But still, I guess I was a little too jaded about the whole thing. It may be a political problem, but jettisoning the Buy American language would be the right thing to do. A little bit of restraint on our part could buy us a lot of goodwill down the road and prevent a cascading series of similar measures from other countries. It's worth being a grownup on this issue.

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New York City Mayor Bitten by Groundhog

| Mon Feb. 2, 2009 3:47 PM EST

groundhog.gif
Today Staten Island's famous groundhog emerged from his hole and bit New York Mayor Michael Bloomberg in the hand, drawing blood. How to divine the meaning? Three more months of winter, or imminent spring? My guess is that the groundhog, like the rest of us, has been more preoccupied with the long economic winter. Perhaps he didn't receive a fat bonus this year. Or maybe biting the hand of a New York billionaire was his way of saying that spring won't come until someone smacks down the plutocrats on Wall Street. Too bad this isn't Bill Murray's Groundhog Day. If it was, Bloomberg could relive the pain each day until he saves the world.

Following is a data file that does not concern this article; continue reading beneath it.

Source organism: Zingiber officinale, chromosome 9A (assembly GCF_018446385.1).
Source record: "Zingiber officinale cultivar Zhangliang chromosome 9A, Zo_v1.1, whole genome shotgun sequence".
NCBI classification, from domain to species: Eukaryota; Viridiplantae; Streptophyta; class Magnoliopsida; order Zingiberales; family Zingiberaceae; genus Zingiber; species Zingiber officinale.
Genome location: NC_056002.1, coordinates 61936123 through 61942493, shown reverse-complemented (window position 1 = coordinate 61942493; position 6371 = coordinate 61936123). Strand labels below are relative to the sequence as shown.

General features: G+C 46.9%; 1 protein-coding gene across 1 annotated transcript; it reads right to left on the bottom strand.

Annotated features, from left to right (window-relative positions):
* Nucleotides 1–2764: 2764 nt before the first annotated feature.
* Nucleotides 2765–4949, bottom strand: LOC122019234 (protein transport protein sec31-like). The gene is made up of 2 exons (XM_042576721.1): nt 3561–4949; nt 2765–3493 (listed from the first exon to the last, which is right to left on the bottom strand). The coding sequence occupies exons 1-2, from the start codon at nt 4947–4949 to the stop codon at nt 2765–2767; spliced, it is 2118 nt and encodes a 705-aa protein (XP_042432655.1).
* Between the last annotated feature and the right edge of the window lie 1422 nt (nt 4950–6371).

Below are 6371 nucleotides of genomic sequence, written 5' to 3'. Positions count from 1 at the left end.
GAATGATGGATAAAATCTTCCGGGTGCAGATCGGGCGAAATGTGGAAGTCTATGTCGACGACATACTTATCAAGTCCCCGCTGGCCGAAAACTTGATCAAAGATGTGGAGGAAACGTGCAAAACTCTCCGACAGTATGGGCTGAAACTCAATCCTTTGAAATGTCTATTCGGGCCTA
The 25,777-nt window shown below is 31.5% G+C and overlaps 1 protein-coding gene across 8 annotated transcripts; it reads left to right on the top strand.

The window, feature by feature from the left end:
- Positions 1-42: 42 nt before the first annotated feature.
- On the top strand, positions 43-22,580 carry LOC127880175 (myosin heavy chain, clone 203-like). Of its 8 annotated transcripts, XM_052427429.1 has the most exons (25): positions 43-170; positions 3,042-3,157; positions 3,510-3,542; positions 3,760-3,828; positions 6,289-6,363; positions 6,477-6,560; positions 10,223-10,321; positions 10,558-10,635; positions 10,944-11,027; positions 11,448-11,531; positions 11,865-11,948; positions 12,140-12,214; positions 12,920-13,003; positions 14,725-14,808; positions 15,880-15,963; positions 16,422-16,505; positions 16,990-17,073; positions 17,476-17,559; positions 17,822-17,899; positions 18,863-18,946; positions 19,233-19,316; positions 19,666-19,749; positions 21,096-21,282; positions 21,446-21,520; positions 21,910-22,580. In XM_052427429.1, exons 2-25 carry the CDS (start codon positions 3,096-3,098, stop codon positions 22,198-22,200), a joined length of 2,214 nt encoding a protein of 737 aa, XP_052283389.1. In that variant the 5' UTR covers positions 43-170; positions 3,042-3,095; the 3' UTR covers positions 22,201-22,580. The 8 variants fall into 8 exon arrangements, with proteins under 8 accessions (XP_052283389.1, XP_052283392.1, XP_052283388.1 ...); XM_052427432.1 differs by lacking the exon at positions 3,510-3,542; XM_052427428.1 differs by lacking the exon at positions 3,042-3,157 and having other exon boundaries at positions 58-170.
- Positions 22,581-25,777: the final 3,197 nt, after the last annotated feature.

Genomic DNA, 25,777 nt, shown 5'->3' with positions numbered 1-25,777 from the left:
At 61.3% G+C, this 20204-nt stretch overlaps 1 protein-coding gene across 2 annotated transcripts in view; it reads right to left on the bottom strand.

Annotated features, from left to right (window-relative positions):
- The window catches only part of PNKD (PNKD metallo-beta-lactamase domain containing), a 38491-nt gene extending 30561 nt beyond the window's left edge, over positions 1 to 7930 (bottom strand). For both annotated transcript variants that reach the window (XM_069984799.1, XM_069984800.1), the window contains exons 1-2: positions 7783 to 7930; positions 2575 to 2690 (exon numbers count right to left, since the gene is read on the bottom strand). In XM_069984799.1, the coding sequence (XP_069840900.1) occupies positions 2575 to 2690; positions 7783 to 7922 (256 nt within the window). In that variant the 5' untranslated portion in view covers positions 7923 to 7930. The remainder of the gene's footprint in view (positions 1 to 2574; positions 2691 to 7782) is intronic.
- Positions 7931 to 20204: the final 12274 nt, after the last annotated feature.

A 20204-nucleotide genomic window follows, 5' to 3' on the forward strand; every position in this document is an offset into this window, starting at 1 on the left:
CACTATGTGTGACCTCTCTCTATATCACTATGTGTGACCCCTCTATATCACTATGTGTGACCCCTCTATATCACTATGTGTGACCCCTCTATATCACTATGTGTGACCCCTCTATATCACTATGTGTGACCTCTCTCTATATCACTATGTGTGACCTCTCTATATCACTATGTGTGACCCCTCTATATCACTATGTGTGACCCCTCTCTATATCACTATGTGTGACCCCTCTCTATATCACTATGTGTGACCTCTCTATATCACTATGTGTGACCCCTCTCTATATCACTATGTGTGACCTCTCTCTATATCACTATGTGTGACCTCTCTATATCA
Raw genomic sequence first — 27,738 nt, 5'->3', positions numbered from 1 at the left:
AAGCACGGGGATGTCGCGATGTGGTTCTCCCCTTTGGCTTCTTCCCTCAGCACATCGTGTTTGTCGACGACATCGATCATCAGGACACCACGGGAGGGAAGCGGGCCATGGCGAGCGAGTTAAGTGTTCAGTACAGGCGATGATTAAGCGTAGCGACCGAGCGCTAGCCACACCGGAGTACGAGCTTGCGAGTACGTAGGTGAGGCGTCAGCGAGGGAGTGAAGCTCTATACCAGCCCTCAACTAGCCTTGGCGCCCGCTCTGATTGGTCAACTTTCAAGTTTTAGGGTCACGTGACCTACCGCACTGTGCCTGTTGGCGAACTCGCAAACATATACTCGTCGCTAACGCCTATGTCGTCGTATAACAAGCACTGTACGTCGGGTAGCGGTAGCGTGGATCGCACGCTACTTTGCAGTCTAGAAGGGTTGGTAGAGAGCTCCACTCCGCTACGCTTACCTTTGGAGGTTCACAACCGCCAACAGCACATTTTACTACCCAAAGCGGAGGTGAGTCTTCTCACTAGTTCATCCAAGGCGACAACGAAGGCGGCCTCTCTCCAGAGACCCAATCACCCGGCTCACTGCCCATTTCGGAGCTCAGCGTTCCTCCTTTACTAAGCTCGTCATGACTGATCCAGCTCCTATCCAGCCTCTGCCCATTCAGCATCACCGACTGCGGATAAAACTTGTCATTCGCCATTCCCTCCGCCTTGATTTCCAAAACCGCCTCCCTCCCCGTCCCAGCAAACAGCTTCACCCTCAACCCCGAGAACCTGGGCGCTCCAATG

UPDATE: In response to David Corn's post, I'd like to clarify that I don't equate Bloomberg with the average "TARP-sucking plutocrat." He has been a good mayor overall, and is responding to the meltdown in brave ways, like calling for higher taxes. But as the founder of the Bloomberg news service, he created a corps of financial reporters who blew the biggest story on their beat. If they'd all been more like the rebellious groundhog and done some digging, or some Wall Street hand-biting (would Bloomberg have let them?), we might not be in this mess.

Image used with a Creative Commons license from israellycool.com

Quote of the Day - 02.02.09

| Mon Feb. 2, 2009 2:38 PM EST

QUOTE OF THE DAY....From Newt Gingrich, apparently warming up to Sarah Palin:

"If Sarah Palin seeks out a group of very sophisticated policy advisers and develops a fairly sophisticated platform, she will be very formidable."